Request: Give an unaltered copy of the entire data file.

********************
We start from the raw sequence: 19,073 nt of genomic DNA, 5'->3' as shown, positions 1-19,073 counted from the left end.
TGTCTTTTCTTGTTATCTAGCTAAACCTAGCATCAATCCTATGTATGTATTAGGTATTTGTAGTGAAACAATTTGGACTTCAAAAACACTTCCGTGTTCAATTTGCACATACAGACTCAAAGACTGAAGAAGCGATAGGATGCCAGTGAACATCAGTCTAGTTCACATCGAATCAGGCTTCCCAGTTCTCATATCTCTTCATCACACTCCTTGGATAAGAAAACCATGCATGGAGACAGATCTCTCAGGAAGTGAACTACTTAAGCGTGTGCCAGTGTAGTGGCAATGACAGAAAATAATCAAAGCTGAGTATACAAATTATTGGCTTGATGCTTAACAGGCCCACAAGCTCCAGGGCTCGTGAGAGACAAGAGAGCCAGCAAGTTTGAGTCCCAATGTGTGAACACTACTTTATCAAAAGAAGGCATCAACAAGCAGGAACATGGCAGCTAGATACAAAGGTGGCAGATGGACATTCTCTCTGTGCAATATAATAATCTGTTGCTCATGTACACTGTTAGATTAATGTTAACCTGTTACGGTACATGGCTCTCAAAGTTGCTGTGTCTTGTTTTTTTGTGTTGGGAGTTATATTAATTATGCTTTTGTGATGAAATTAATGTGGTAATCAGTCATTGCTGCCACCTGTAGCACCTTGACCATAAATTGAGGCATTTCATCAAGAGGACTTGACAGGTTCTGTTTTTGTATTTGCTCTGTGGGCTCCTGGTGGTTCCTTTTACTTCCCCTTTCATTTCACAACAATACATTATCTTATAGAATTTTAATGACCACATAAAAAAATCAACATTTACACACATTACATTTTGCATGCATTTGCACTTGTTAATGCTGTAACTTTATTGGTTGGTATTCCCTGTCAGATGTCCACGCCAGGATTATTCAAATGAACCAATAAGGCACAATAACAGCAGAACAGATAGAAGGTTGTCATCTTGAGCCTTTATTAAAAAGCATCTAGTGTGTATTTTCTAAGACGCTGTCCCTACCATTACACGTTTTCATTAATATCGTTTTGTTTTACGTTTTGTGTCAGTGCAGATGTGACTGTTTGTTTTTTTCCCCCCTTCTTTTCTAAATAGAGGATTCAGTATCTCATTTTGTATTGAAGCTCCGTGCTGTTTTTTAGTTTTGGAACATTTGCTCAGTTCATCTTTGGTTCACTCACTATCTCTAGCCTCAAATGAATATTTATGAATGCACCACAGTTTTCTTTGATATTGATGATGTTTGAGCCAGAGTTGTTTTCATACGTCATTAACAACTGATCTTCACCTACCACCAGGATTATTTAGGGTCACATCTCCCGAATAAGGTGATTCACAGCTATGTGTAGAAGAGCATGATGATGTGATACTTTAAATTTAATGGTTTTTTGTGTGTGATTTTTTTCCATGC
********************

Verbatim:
We start from the raw sequence: 19,073 nt of genomic DNA, 5'->3' as shown, positions 1-19,073 counted from the left end.
TGTCTTTTCTTGTTATCTAGCTAAACCTAGCATCAATCCTATGTATGTATTAGGTATTTGTAGTGAAACAATTTGGACTTCAAAAACACTTCCGTGTTCAATTTGCACATACAGACTCAAAGACTGAAGAAGCGATAGGATGCCAGTGAACATCAGTCTAGTTCACATCGAATCAGGCTTCCCAGTTCTCATATCTCTTCATCACACTCCTTGGATAAGAAAACCATGCATGGAGACAGATCTCTCAGGAAGTGAACTACTTAAGCGTGTGCCAGTGTAGTGGCAATGACAGAAAATAATCAAAGCTGAGTATACAAATTATTGGCTTGATGCTTAACAGGCCCACAAGCTCCAGGGCTCGTGAGAGACAAGAGAGCCAGCAAGTTTGAGTCCCAATGTGTGAACACTACTTTATCAAAAGAAGGCATCAACAAGCAGGAACATGGCAGCTAGATACAAAGGTGGCAGATGGACATTCTCTCTGTGCAATATAATAATCTGTTGCTCATGTACACTGTTAGATTAATGTTAACCTGTTACGGTACATGGCTCTCAAAGTTGCTGTGTCTTGTTTTTTTGTGTTGGGAGTTATATTAATTATGCTTTTGTGATGAAATTAATGTGGTAATCAGTCATTGCTGCCACCTGTAGCACCTTGACCATAAATTGAGGCATTTCATCAAGAGGACTTGACAGGTTCTGTTTTTGTATTTGCTCTGTGGGCTCCTGGTGGTTCCTTTTACTTCCCCTTTCATTTCACAACAATACATTATCTTATAGAATTTTAATGACCACATAAAAAAATCAACATTTACACACATTACATTTTGCATGCATTTGCACTTGTTAATGCTGTAACTTTATTGGTTGGTATTCCCTGTCAGATGTCCACGCCAGGATTATTCAAATGAACCAATAAGGCACAATAACAGCAGAACAGATAGAAGGTTGTCATCTTGAGCCTTTATTAAAAAGCATCTAGTGTGTATTTTCTAAGACGCTGTCCCTACCATTACACGTTTTCATTAATATCGTTTTGTTTTACGTTTTGTGTCAGTGCAGATGTGACTGTTTGTTTTTTTCCCCCCTTCTTTTCTAAATAGAGGATTCAGTATCTCATTTTGTATTGAAGCTCCGTGCTGTTTTTTAGTTTTGGAACATTTGCTCAGTTCATCTTTGGTTCACTCACTATCTCTAGCCTCAAATGAATATTTATGAATGCACCACAGTTTTCTTTGATATTGATGATGTTTGAGCCAGAGTTGTTTTCATACGTCATTAACAACTGATCTTCACCTACCACCAGGATTATTTAGGGTCACATCTCCCGAATAAGGTGATTCACAGCTATGTGTAGAAGAGCATGATGATGTGATACTTTAAATTTAATGGTTTTTTGTGTGTGATTTTTTTCCATGC